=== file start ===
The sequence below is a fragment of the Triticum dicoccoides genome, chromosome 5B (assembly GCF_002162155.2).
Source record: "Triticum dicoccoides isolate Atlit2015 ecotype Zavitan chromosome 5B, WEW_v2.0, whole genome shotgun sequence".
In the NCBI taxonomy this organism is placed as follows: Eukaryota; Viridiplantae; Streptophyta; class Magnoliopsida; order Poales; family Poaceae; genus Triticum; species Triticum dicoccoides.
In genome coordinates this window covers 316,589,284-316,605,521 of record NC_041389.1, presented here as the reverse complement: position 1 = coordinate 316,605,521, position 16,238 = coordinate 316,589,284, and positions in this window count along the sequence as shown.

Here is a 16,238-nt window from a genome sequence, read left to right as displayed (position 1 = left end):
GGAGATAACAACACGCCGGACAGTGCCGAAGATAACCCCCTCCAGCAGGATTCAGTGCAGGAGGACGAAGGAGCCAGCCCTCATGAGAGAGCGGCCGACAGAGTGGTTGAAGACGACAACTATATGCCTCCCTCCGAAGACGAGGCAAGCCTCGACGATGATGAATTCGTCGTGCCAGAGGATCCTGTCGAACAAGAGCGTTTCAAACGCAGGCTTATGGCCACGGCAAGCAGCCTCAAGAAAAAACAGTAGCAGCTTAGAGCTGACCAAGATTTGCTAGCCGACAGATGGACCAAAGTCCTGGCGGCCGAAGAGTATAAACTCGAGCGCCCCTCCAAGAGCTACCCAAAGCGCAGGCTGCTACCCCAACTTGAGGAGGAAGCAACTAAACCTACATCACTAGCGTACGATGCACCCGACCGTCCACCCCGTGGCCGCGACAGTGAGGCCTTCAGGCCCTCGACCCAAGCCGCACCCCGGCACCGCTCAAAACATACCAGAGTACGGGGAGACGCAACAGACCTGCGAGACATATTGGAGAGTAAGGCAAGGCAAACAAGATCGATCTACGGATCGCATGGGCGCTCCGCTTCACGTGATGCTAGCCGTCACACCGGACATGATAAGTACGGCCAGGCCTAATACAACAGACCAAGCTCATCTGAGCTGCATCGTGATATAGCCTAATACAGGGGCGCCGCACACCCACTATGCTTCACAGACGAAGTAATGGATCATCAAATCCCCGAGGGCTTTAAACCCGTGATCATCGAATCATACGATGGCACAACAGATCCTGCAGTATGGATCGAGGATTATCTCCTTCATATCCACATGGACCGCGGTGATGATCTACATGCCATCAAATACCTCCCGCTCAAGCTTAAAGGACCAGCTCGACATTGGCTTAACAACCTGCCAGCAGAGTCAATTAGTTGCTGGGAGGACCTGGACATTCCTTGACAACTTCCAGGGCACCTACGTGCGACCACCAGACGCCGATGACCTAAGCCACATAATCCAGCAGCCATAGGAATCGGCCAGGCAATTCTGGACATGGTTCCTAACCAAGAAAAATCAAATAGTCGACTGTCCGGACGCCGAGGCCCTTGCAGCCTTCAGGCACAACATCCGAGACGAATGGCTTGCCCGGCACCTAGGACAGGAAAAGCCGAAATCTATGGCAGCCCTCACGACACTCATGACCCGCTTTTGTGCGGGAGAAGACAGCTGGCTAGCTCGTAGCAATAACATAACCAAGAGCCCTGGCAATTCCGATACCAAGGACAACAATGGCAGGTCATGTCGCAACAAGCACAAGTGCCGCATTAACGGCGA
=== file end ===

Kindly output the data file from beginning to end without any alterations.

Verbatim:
The sequence below is a fragment of the Triticum dicoccoides genome, chromosome 5B (assembly GCF_002162155.2).
Source record: "Triticum dicoccoides isolate Atlit2015 ecotype Zavitan chromosome 5B, WEW_v2.0, whole genome shotgun sequence".
In the NCBI taxonomy this organism is placed as follows: Eukaryota; Viridiplantae; Streptophyta; class Magnoliopsida; order Poales; family Poaceae; genus Triticum; species Triticum dicoccoides.
In genome coordinates this window covers 316,589,284-316,605,521 of record NC_041389.1, presented here as the reverse complement: position 1 = coordinate 316,605,521, position 16,238 = coordinate 316,589,284, and positions in this window count along the sequence as shown.

Here is a 16,238-nt window from a genome sequence, read left to right as displayed (position 1 = left end):
GGAGATAACAACACGCCGGACAGTGCCGAAGATAACCCCCTCCAGCAGGATTCAGTGCAGGAGGACGAAGGAGCCAGCCCTCATGAGAGAGCGGCCGACAGAGTGGTTGAAGACGACAACTATATGCCTCCCTCCGAAGACGAGGCAAGCCTCGACGATGATGAATTCGTCGTGCCAGAGGATCCTGTCGAACAAGAGCGTTTCAAACGCAGGCTTATGGCCACGGCAAGCAGCCTCAAGAAAAAACAGTAGCAGCTTAGAGCTGACCAAGATTTGCTAGCCGACAGATGGACCAAAGTCCTGGCGGCCGAAGAGTATAAACTCGAGCGCCCCTCCAAGAGCTACCCAAAGCGCAGGCTGCTACCCCAACTTGAGGAGGAAGCAACTAAACCTACATCACTAGCGTACGATGCACCCGACCGTCCACCCCGTGGCCGCGACAGTGAGGCCTTCAGGCCCTCGACCCAAGCCGCACCCCGGCACCGCTCAAAACATACCAGAGTACGGGGAGACGCAACAGACCTGCGAGACATATTGGAGAGTAAGGCAAGGCAAACAAGATCGATCTACGGATCGCATGGGCGCTCCGCTTCACGTGATGCTAGCCGTCACACCGGACATGATAAGTACGGCCAGGCCTAATACAACAGACCAAGCTCATCTGAGCTGCATCGTGATATAGCCTAATACAGGGGCGCCGCACACCCACTATGCTTCACAGACGAAGTAATGGATCATCAAATCCCCGAGGGCTTTAAACCCGTGATCATCGAATCATACGATGGCACAACAGATCCTGCAGTATGGATCGAGGATTATCTCCTTCATATCCACATGGACCGCGGTGATGATCTACATGCCATCAAATACCTCCCGCTCAAGCTTAAAGGACCAGCTCGACATTGGCTTAACAACCTGCCAGCAGAGTCAATTAGTTGCTGGGAGGACCTGGACATTCCTTGACAACTTCCAGGGCACCTACGTGCGACCACCAGACGCCGATGACCTAAGCCACATAATCCAGCAGCCATAGGAATCGGCCAGGCAATTCTGGACATGGTTCCTAACCAAGAAAAATCAAATAGTCGACTGTCCGGACGCCGAGGCCCTTGCAGCCTTCAGGCACAACATCCGAGACGAATGGCTTGCCCGGCACCTAGGACAGGAAAAGCCGAAATCTATGGCAGCCCTCACGACACTCATGACCCGCTTTTGTGCGGGAGAAGACAGCTGGCTAGCTCGTAGCAATAACATAACCAAGAGCCCTGGCAATTCCGATACCAAGGACAACAATGGCAGGTCATGTCGCAACAAGCACAAGTGCCGCATTAACGGCGA